Citizen Science

People’s tool for participatory and community led water quality monitoring, flood monitoring & fisheries watch for conservation and sustainable livelihood

Citizen Science

Citizen Science could be referred to as the community's partcipation in scientific inquiry for more informed and evidence based advocacy for ensuring inclusive water governance policies. 

While it has been in use in different ways in different sectors by different actors, in the context of transboundary water governance, WG-CAN uses it to achieve the objectives of alleviating poverty through community based water governance in the riparian areas of South Asia. In two major river basins, Citizen Science approach has been implemented with the idea of bridging the gap between riparian communities and other stakeholders, including the state, private sectors and civil society, to assess water quality and standards in the respective river basins. From a larger perspective, it is an approach to increase the efficiency of water governance through citizen led scientific data management which could be used as a tool for rights based advocacy.

WG-CAN emphasises on strengthening last mile structures at the village and community level. Sharda Nadi Nagrik Manch and Mahabahu Brahmaputra Federation are the two citizen forums established under this initiative which is proactively engaging with local officials on issues including water governance. A network of 348 volunteers from 79 most vulnerable villages in these river basins are engaged as citizen scientists, water volunteers and early warning volunteers. Citizen Science Volunteers have been engaged on issues including community based water quality monitoring, transboundary efforts for fisheries conservation, flood monitoring and early action.

In order to generate evidence for Citizen Science, one has to not only have the knowledge of the river basin, but also the potentiality to identify them on maps and then assess the various vulnerabilities in the most critical hotspots. From identification of hazards to mapping of vulnerabilities, Citizen Science is the process of engaging people in the process of scientific enquiry as a part of the larger advocacy process. Through a process of institution building, the network engages community volunteers in a consultative process for a comprehensive and holistic assessment of water quality in their respective basin.

In this regard, it is also important to understand that every geography has its own vulnerability and intervention on water quality should be based on the community’s assessment of their problems. That is why the geo-physical context of the basis and the anthropogenic dynamics has to be thoroughly understood before the testing of ground or surface water.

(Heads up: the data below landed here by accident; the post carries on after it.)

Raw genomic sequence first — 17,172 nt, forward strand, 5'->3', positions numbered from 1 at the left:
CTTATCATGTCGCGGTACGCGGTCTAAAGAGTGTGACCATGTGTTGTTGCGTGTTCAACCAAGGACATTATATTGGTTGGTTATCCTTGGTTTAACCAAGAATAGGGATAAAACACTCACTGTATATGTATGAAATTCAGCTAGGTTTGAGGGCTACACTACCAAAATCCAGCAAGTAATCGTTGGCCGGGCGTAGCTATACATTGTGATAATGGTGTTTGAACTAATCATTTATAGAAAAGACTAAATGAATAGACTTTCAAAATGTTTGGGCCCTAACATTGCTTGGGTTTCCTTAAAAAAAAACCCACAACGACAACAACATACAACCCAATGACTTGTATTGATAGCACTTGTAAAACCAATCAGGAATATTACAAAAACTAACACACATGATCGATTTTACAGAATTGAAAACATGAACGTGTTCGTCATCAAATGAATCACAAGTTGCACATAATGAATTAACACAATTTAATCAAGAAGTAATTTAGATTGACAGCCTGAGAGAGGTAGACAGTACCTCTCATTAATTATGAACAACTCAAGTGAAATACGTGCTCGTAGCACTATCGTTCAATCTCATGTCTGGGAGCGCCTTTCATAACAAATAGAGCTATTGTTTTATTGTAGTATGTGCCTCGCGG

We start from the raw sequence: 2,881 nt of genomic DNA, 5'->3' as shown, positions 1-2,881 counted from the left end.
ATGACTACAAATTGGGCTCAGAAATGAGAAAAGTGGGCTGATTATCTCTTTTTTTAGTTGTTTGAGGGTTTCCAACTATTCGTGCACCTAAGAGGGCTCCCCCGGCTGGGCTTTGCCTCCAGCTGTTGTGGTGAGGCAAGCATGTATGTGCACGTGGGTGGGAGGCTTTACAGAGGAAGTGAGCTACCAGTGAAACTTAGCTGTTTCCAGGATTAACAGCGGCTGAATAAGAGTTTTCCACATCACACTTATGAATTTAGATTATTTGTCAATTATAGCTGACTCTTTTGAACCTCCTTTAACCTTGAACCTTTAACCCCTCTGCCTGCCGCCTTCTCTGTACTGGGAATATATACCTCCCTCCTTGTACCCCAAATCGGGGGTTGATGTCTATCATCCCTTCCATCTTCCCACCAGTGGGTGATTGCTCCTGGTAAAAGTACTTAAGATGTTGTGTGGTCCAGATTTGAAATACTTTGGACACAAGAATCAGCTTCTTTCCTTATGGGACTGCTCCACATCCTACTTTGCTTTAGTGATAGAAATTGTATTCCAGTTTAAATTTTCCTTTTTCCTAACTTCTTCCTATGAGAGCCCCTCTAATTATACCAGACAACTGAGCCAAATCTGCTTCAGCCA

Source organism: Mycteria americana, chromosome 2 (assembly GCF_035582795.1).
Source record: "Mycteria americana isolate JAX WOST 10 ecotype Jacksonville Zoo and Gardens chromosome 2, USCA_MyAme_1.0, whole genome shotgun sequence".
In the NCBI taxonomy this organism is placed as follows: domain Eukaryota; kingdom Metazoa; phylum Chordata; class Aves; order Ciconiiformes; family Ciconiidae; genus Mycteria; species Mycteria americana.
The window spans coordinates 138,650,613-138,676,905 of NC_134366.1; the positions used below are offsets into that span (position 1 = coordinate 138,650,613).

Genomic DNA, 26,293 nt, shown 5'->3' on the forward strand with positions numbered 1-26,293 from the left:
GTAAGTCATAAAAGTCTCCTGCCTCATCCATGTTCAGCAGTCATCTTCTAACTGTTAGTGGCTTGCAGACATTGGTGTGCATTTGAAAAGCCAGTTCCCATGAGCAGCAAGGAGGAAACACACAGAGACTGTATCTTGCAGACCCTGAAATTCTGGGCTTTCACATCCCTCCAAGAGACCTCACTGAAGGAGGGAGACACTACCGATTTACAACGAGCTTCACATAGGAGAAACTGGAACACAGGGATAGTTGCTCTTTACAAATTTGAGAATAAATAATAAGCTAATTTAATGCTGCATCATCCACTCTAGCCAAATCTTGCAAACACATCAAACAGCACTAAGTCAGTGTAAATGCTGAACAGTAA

To this end, we have well employed the Hazard Risk Vulnerability and Capacity Assessment (HRVCA), and involved the community in generating maps and locating the critical points where intervention on various aspects of water governance is required. The HRVCA processes were used in establishing a last mile network for community based flood monitoring and early action.

Along with this, Citizens are also being trained in water quality governance using appropriate scientific kits. After rounds of training these user friendly kits are provided to the volunteers and community mobilizers for generating data on water quality, which is then analysed by the team for dissemination. Through different consultative processes, communities are then trained on data collection for a more informed evidence based advocacy. It is not the just the data to be collected from the field, but also the process that entails in the larger perspective of Citizen Science. This year through the Water Governance Collective Action Network, it is expected that community driven data shall be used for advocating on consultative platforms with policy makers.

Citizen Science is, however, not only confined to testing of water quality, but is also used as an important tool for advocating for the livelihood rights of the communities. A classic example would be the Hilsa Watch in Bangladesh, where Team TROSA brought to the attention of the government the various livelihood dynamics of the fisher folk dependent on the unique Hilsa species found in the Meghna-Brahmaputra Basin, as well as by involving citizens in the economics of poverty. Similar approaches are being adopted in India too, with the aim to generate more evidence for designing a proper framework for rights based advocacy, which would eventually lead to policy level change.


This section is written by Mukunda Upadhyay, Programme Officer, Disaster Risk Redcution, Oxfam India


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The initiative is supported by Oxfam India under Transboundary Rivers of South Asia (TROSA 2017 -2021) program. TROSA is a regional water governance program supporting poverty reduction initiatives in the Ganges-Brahmaputra-Meghna (GBM) and Salween basins.The program is implemented in India, Nepal, Bangladesh and Myanamar and is supported by the Government of Sweden.
Views expressed in this website are those of the individual contributors and network members and do not represent that of Oxfam, its implementing partners or Government of Sweden.